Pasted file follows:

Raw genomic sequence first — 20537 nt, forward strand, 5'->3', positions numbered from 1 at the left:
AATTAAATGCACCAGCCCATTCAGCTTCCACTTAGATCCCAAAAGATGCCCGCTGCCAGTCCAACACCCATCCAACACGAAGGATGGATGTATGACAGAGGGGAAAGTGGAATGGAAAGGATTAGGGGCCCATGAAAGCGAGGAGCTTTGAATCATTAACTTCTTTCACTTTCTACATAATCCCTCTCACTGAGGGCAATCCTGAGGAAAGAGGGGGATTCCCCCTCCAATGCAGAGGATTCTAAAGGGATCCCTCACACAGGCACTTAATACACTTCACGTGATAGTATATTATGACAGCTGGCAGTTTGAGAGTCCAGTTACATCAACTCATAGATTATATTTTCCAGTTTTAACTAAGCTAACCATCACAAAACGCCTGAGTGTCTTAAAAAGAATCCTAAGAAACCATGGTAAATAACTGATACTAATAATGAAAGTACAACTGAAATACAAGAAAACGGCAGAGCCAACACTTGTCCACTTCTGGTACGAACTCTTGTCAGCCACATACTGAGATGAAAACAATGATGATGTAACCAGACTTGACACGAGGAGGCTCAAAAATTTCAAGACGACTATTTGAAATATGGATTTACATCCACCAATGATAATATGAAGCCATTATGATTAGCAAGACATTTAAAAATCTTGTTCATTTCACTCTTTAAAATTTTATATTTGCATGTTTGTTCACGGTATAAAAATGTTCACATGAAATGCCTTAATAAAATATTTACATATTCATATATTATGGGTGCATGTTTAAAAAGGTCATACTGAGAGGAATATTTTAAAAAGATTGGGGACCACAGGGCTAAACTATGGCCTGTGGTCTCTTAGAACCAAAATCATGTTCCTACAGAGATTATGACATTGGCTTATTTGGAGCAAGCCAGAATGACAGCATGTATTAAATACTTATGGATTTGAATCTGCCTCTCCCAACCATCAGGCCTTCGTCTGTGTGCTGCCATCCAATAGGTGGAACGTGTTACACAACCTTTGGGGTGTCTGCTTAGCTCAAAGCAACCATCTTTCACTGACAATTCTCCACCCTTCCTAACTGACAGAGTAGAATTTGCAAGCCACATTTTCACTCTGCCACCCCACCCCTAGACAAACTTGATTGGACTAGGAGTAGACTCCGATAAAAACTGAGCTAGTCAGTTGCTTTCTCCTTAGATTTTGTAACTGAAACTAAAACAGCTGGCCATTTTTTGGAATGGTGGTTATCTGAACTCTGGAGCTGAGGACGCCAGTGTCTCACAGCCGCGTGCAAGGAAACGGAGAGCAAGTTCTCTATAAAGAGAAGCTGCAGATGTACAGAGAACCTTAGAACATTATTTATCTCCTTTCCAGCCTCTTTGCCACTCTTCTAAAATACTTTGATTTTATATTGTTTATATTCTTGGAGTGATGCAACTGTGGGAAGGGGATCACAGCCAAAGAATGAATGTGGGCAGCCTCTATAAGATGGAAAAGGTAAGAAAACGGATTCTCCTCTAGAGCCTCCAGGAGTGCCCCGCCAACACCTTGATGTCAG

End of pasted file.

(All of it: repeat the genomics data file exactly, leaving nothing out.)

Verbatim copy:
Raw genomic sequence first — 20537 nt, forward strand, 5'->3', positions numbered from 1 at the left:
AATTAAATGCACCAGCCCATTCAGCTTCCACTTAGATCCCAAAAGATGCCCGCTGCCAGTCCAACACCCATCCAACACGAAGGATGGATGTATGACAGAGGGGAAAGTGGAATGGAAAGGATTAGGGGCCCATGAAAGCGAGGAGCTTTGAATCATTAACTTCTTTCACTTTCTACATAATCCCTCTCACTGAGGGCAATCCTGAGGAAAGAGGGGGATTCCCCCTCCAATGCAGAGGATTCTAAAGGGATCCCTCACACAGGCACTTAATACACTTCACGTGATAGTATATTATGACAGCTGGCAGTTTGAGAGTCCAGTTACATCAACTCATAGATTATATTTTCCAGTTTTAACTAAGCTAACCATCACAAAACGCCTGAGTGTCTTAAAAAGAATCCTAAGAAACCATGGTAAATAACTGATACTAATAATGAAAGTACAACTGAAATACAAGAAAACGGCAGAGCCAACACTTGTCCACTTCTGGTACGAACTCTTGTCAGCCACATACTGAGATGAAAACAATGATGATGTAACCAGACTTGACACGAGGAGGCTCAAAAATTTCAAGACGACTATTTGAAATATGGATTTACATCCACCAATGATAATATGAAGCCATTATGATTAGCAAGACATTTAAAAATCTTGTTCATTTCACTCTTTAAAATTTTATATTTGCATGTTTGTTCACGGTATAAAAATGTTCACATGAAATGCCTTAATAAAATATTTACATATTCATATATTATGGGTGCATGTTTAAAAAGGTCATACTGAGAGGAATATTTTAAAAAGATTGGGGACCACAGGGCTAAACTATGGCCTGTGGTCTCTTAGAACCAAAATCATGTTCCTACAGAGATTATGACATTGGCTTATTTGGAGCAAGCCAGAATGACAGCATGTATTAAATACTTATGGATTTGAATCTGCCTCTCCCAACCATCAGGCCTTCGTCTGTGTGCTGCCATCCAATAGGTGGAACGTGTTACACAACCTTTGGGGTGTCTGCTTAGCTCAAAGCAACCATCTTTCACTGACAATTCTCCACCCTTCCTAACTGACAGAGTAGAATTTGCAAGCCACATTTTCACTCTGCCACCCCACCCCTAGACAAACTTGATTGGACTAGGAGTAGACTCCGATAAAAACTGAGCTAGTCAGTTGCTTTCTCCTTAGATTTTGTAACTGAAACTAAAACAGCTGGCCATTTTTTGGAATGGTGGTTATCTGAACTCTGGAGCTGAGGACGCCAGTGTCTCACAGCCGCGTGCAAGGAAACGGAGAGCAAGTTCTCTATAAAGAGAAGCTGCAGATGTACAGAGAACCTTAGAACATTATTTATCTCCTTTCCAGCCTCTTTGCCACTCTTCTAAAATACTTTGATTTTATATTGTTTATATTCTTGGAGTGATGCAACTGTGGGAAGGGGATCACAGCCAAAGAATGAATGTGGGCAGCCTCTATAAGATGGAAAAGGTAAGAAAACGGATTCTCCTCTAGAGCCTCCAGGAGTGCCCCGCCAACACCTTGATGTCAG